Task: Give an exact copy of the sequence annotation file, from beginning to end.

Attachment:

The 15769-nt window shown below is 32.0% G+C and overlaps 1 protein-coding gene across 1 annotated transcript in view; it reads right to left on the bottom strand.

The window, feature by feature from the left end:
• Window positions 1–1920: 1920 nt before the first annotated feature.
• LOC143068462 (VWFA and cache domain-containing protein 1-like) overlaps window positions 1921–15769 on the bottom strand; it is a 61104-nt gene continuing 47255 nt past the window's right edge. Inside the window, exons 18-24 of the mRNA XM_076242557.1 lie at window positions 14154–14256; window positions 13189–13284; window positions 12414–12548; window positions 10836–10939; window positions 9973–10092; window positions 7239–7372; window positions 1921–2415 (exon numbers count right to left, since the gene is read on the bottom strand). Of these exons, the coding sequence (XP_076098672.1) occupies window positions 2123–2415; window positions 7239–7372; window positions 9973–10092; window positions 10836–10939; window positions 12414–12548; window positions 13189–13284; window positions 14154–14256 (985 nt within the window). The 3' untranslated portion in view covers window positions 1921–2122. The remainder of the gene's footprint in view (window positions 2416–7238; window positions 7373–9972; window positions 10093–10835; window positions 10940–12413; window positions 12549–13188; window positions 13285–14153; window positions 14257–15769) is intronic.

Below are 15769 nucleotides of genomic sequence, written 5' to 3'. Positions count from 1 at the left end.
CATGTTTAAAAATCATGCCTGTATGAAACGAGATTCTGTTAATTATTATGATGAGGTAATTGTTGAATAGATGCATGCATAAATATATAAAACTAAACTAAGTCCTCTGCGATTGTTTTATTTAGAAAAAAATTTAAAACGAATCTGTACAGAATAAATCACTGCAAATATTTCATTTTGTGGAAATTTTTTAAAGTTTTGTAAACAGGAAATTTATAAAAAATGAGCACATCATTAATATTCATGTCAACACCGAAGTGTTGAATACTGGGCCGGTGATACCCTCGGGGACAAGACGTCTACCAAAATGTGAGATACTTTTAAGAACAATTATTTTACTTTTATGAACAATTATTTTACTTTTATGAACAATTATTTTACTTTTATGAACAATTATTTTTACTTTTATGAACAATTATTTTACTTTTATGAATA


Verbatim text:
The 15769-nt window shown below is 32.0% G+C and overlaps 1 protein-coding gene across 1 annotated transcript in view; it reads right to left on the bottom strand.

The window, feature by feature from the left end:
• Window positions 1–1920: 1920 nt before the first annotated feature.
• LOC143068462 (VWFA and cache domain-containing protein 1-like) overlaps window positions 1921–15769 on the bottom strand; it is a 61104-nt gene continuing 47255 nt past the window's right edge. Inside the window, exons 18-24 of the mRNA XM_076242557.1 lie at window positions 14154–14256; window positions 13189–13284; window positions 12414–12548; window positions 10836–10939; window positions 9973–10092; window positions 7239–7372; window positions 1921–2415 (exon numbers count right to left, since the gene is read on the bottom strand). Of these exons, the coding sequence (XP_076098672.1) occupies window positions 2123–2415; window positions 7239–7372; window positions 9973–10092; window positions 10836–10939; window positions 12414–12548; window positions 13189–13284; window positions 14154–14256 (985 nt within the window). The 3' untranslated portion in view covers window positions 1921–2122. The remainder of the gene's footprint in view (window positions 2416–7238; window positions 7373–9972; window positions 10093–10835; window positions 10940–12413; window positions 12549–13188; window positions 13285–14153; window positions 14257–15769) is intronic.

Below are 15769 nucleotides of genomic sequence, written 5' to 3'. Positions count from 1 at the left end.
CATGTTTAAAAATCATGCCTGTATGAAACGAGATTCTGTTAATTATTATGATGAGGTAATTGTTGAATAGATGCATGCATAAATATATAAAACTAAACTAAGTCCTCTGCGATTGTTTTATTTAGAAAAAAATTTAAAACGAATCTGTACAGAATAAATCACTGCAAATATTTCATTTTGTGGAAATTTTTTAAAGTTTTGTAAACAGGAAATTTATAAAAAATGAGCACATCATTAATATTCATGTCAACACCGAAGTGTTGAATACTGGGCCGGTGATACCCTCGGGGACAAGACGTCTACCAAAATGTGAGATACTTTTAAGAACAATTATTTTACTTTTATGAACAATTATTTTACTTTTATGAACAATTATTTTACTTTTATGAACAATTATTTTTACTTTTATGAACAATTATTTTACTTTTATGAATA